Thumbs up: To Fatty’s Pub and Grille in DeKalb for being awarded DeKalb Chamber of Commerce’s 2013 Business of the Year. The award was presented at the annual chamber dinner Thursday. Jeff Dobie opened Fatty’s in 1998 and has since grown the business to include off-site catering and employ more than 50 people. He also was recognized for the charitable work he and his employees do in the community, including Huskies for Hope, a fundraiser that has raised more than $30,000 for special education in DeKalb and Sycamore schools. Congratulations.
Thumbs up: To silly mustaches. Students at Tyler Elementary School in DeKalb had a light-hearted fundraiser in which the children paid 75 cents each for stick-on mustaches. The proceeds helped purchase 21 pairs of gym shoes for students in need to use in gym class. What a fun, creative way to teach students about helping others.
Thumbs down: To the continuing scourge of shootings on college campuses. On Tuesday, an engineering student at Purdue University in West Lafayette, Ind., shot and killed teaching assistant Andrew Boldt, a 21-year-old senior at the school. Then on Friday afternoon, a student at South Carolina State University was shot at a residence hall on that school’s campus in Orangeburg, S.C. Unfortunately, many people in DeKalb know first-hand about the traumatic effects of violence on campus. Our hearts go out to those affected, and we hope not to report more of these stories in the future. That does not appear to be in line with the trend, however.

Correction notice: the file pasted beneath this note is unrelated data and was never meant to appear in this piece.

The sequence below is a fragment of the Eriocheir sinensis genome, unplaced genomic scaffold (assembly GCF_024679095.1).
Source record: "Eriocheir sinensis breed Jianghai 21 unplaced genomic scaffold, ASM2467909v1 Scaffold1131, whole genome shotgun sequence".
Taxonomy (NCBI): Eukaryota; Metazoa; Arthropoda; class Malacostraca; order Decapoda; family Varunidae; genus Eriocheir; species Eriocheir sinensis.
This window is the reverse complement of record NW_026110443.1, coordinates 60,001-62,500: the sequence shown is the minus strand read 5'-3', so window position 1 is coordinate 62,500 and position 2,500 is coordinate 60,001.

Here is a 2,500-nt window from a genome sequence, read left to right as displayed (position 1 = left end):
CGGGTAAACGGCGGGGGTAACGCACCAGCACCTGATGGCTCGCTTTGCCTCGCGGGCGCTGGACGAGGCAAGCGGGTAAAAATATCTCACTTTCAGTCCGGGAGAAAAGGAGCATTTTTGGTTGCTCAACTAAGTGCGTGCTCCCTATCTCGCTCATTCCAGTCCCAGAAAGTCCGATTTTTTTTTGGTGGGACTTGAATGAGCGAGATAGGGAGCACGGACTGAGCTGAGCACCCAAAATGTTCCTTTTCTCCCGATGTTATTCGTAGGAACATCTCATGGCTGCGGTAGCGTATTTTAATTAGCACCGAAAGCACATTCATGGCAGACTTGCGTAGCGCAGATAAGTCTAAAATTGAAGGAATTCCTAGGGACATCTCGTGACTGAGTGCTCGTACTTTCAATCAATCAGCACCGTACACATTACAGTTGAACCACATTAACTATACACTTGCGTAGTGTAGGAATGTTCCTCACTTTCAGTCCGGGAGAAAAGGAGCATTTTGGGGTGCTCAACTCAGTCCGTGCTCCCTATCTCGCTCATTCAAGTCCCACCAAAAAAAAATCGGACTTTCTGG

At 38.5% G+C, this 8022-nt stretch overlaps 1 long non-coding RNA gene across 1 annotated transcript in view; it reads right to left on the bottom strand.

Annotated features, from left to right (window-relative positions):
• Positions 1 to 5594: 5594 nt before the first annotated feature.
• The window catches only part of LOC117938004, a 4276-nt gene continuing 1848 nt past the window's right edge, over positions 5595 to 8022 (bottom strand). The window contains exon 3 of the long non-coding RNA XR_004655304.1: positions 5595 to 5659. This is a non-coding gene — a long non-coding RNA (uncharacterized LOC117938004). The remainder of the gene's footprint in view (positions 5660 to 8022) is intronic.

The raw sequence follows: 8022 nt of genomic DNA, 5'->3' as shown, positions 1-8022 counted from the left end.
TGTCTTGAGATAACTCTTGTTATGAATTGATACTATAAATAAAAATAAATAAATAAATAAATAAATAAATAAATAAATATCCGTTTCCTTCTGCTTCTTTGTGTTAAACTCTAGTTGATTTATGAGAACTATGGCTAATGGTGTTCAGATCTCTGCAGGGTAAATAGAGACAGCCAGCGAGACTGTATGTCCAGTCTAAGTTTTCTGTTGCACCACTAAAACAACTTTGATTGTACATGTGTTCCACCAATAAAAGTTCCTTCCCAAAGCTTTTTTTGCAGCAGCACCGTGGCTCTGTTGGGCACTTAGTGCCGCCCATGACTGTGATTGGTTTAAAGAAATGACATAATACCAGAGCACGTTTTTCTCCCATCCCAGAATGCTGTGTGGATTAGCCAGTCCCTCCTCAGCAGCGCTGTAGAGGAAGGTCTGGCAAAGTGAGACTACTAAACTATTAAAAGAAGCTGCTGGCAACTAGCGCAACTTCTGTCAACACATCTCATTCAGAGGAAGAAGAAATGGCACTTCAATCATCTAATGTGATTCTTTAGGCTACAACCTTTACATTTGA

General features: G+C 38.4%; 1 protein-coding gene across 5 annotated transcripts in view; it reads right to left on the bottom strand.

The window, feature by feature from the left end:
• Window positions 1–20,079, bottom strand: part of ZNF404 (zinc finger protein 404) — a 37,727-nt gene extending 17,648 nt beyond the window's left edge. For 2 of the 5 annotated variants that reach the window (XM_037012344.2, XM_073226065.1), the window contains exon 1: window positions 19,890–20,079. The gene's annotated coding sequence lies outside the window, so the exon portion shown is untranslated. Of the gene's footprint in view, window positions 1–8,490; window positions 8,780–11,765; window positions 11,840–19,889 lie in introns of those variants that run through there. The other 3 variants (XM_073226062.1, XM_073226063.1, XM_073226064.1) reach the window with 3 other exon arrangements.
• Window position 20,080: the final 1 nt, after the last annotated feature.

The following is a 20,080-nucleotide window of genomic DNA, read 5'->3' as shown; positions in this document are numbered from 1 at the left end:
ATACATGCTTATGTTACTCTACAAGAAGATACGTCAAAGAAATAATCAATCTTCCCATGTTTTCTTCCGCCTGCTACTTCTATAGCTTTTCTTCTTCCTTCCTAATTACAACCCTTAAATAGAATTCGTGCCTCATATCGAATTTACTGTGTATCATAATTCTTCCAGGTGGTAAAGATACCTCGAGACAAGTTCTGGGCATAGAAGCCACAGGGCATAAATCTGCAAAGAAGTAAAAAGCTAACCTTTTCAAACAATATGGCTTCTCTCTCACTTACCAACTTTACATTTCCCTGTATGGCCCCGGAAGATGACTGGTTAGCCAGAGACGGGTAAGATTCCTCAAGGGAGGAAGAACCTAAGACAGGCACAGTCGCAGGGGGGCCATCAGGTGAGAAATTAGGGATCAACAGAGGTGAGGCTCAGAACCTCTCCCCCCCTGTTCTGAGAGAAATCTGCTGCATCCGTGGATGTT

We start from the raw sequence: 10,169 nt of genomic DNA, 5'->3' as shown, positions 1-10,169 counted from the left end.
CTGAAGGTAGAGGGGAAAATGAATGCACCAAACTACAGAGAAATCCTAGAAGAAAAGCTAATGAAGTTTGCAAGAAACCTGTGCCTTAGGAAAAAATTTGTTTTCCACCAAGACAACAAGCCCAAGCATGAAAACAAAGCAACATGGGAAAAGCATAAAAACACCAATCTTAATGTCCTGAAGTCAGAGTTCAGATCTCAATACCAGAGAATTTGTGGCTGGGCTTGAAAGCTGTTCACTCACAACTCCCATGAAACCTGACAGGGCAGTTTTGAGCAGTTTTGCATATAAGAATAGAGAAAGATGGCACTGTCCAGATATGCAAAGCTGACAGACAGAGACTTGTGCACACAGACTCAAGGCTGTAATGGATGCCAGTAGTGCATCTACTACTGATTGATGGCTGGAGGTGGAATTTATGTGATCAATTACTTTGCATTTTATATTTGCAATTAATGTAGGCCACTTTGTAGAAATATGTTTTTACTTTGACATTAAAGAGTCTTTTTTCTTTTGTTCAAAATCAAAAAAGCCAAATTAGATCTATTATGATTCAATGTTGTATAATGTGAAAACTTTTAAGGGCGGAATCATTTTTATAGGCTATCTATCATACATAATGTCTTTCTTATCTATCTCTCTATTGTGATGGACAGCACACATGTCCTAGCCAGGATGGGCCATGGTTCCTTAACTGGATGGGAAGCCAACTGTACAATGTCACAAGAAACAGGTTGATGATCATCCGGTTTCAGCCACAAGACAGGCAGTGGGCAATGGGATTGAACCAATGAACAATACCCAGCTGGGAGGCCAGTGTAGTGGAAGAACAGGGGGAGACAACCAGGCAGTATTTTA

Thumbs up: To making animal rescue more efficient. Shelters in some parts of the country have more dogs, cats or puppies than they can handle, while others can’t keep up with local demand for a particular kind of pet. The ASPCA has launched a national database that allows shelters to see, contact and form partnerships with one another, making it easier to move pets from overcrowded shelters to those where they are more likely to be adopted.
Thumbs down: To ever-escalating college tuition costs. The board of trustees at the University of Illinois voted Thursday to increase tuition for next year’s students by 1.7 percent. The increase in tuition and housing fees means that for many students, the cost of four years at the state’s flagship university will top $100,000. No doubt much of that money will be paid via loans, which the future alums of the school will spend years trying to repay.